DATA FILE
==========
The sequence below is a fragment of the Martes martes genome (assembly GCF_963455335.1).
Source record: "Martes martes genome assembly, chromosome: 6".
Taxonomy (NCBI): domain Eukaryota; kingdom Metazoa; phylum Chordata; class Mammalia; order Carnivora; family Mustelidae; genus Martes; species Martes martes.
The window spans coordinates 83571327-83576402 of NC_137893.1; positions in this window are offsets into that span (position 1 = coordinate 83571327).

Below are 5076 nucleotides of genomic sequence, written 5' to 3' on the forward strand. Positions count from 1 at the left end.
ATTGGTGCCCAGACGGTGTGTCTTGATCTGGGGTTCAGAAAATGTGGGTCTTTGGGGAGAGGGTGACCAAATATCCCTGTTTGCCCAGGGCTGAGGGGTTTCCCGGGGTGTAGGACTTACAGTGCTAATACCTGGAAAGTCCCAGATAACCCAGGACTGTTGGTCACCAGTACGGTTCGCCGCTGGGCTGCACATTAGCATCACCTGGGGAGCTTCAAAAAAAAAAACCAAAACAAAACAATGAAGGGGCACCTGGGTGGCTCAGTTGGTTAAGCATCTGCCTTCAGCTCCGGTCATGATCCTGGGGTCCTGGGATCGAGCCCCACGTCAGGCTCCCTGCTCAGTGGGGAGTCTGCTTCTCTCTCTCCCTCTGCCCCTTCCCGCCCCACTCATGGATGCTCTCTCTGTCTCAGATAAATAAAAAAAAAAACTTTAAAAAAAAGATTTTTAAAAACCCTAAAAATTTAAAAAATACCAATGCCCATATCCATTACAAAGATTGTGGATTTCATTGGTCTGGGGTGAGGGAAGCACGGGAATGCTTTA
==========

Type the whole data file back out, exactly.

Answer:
The sequence below is a fragment of the Martes martes genome (assembly GCF_963455335.1).
Source record: "Martes martes genome assembly, chromosome: 6".
Taxonomy (NCBI): domain Eukaryota; kingdom Metazoa; phylum Chordata; class Mammalia; order Carnivora; family Mustelidae; genus Martes; species Martes martes.
The window spans coordinates 83571327-83576402 of NC_137893.1; positions in this window are offsets into that span (position 1 = coordinate 83571327).

Below are 5076 nucleotides of genomic sequence, written 5' to 3' on the forward strand. Positions count from 1 at the left end.
ATTGGTGCCCAGACGGTGTGTCTTGATCTGGGGTTCAGAAAATGTGGGTCTTTGGGGAGAGGGTGACCAAATATCCCTGTTTGCCCAGGGCTGAGGGGTTTCCCGGGGTGTAGGACTTACAGTGCTAATACCTGGAAAGTCCCAGATAACCCAGGACTGTTGGTCACCAGTACGGTTCGCCGCTGGGCTGCACATTAGCATCACCTGGGGAGCTTCAAAAAAAAAAACCAAAACAAAACAATGAAGGGGCACCTGGGTGGCTCAGTTGGTTAAGCATCTGCCTTCAGCTCCGGTCATGATCCTGGGGTCCTGGGATCGAGCCCCACGTCAGGCTCCCTGCTCAGTGGGGAGTCTGCTTCTCTCTCTCCCTCTGCCCCTTCCCGCCCCACTCATGGATGCTCTCTCTGTCTCAGATAAATAAAAAAAAAAACTTTAAAAAAAAGATTTTTAAAAACCCTAAAAATTTAAAAAATACCAATGCCCATATCCATTACAAAGATTGTGGATTTCATTGGTCTGGGGTGAGGGAAGCACGGGAATGCTTTA